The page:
81 U.S. Soldiers Massacred Malmedy by Nazi SS 12/17/1944


[From The History Place: The bodies of 81 American soldiers from Battery B of the 285th Field Artillery Observation Battalion, killed by Waffen-SS troops on December 17, 1944, during the Battle of the Bulge near the Belgian town of Malmedy.]


Upon realizing their predicament, many had begun dumping the numerous “war souvenirs” they had picked off the bodies of dead German soldiers, the likes of Iron Crosses, Nazi armbands and flags and other unusual items not readily found back home, or anywhere else. As quickly as one of Pop’s friends suggested, “Smitty … You better shed anything of the Kraut crap“, Pop said that he slowly and calmly turned and looked the soldier in the eye and replied, “Do what you want. I don’t intend to get captured“. And that one comment rallied his platoon enough that, despite being worn out, frost-bitten by four below zero temperatures and low on rations and medical supplies, they held on and managed to fight through to rejoin their company.


Dad would go on from that day to receive a Bronze Star and live to see combat in Korea on the Yalu that earned him his second Bronze Star, along with other deadly combat near Kuna Re Pass, where he was recommended for the Silver Star. He continued his career until the end of the Vietnam War, accumulating numerous medals and awards. He was one of the lucky ones, who unbelievably was able to survive all three wars, when so many others returned home in body bags.


[Justin’s father earned (which means displays of valor) medals from participating in three wars America fought. I can’t tell you why but I became intrigued that SFC Robert Grover Smith was distinguished with Silver Star from military operations at “Kuna Re Pass”. The problem I discovered with search engines I couldn’t locate a Kuna Re Pass. BUT I did find Kunu-Ri Pass. I’m guessing it the same place with an oral history spelling discrepancy. Apparently some Turkish soldiers as part of the UN contingent were pretty beat up by the Commie Chinese in Korea, but I’m more interested in U.S. Soldiers action. I couldn’t find SFC R.G. Smith info in my scant search efforts, but here are some excerpts from others experiencing Kunu-Ri Pass:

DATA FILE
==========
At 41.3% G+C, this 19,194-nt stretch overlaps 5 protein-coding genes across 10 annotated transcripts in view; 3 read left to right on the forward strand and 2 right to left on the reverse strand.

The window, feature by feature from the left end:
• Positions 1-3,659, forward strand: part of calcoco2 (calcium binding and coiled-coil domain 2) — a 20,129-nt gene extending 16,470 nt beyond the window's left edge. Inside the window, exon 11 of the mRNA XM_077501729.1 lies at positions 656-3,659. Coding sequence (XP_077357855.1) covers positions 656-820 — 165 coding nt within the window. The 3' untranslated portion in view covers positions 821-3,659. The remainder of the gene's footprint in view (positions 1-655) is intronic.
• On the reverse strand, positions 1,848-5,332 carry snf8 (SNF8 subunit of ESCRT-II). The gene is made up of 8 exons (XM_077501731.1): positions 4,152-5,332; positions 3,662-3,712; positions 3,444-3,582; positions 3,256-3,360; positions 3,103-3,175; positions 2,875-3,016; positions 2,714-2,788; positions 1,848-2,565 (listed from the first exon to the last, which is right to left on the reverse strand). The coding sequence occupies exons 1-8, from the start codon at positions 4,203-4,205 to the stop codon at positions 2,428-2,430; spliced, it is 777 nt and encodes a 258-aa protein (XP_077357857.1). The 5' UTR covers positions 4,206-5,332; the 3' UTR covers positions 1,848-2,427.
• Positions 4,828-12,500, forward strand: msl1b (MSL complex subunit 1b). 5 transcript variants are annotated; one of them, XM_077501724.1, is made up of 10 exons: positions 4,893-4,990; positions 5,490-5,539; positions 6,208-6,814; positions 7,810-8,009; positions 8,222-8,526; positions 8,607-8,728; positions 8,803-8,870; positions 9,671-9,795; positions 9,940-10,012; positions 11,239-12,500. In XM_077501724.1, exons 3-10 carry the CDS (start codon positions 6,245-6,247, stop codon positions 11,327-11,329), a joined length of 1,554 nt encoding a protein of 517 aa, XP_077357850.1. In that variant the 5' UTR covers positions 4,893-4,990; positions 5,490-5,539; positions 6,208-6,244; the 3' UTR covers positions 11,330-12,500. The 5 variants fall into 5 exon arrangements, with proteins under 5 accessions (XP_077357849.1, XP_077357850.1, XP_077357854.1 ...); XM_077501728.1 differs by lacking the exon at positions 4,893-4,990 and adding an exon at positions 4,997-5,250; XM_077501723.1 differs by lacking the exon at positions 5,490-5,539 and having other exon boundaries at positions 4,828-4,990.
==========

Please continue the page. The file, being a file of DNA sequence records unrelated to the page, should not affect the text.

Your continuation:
The Turkish Brigade was decimated during a rearguard action near Kunu-ri in November, desperately trying to buy time for American soldiers who were retreating. China had just entered the war on the side of North Korea, and their overwhelming numbers had thrown back the American forces.


The battle of Kunu-ri also chewed up Pederson’s own unit, the 38th Regiment of the 2nd Infantry Division. Just like the Turks, they were assigned to screen the retreat of their fellow GIs. The battle that cost 1,653 Americans their lives almost cost Pederson his, and he remembers the night he fought in it as the worst he experienced during the war.



Pederson served as a runner, meaning he carried important messages by hand when radio communications weren’t feasible. During one night at Kunu-ri Pass, an entire platoon of soldiers lost contact with the rest of the company. Not knowing the location of the missing platoon, Pederson’s commander assigned him to take one other man and try to find them, somewhere on a ridge above the main group.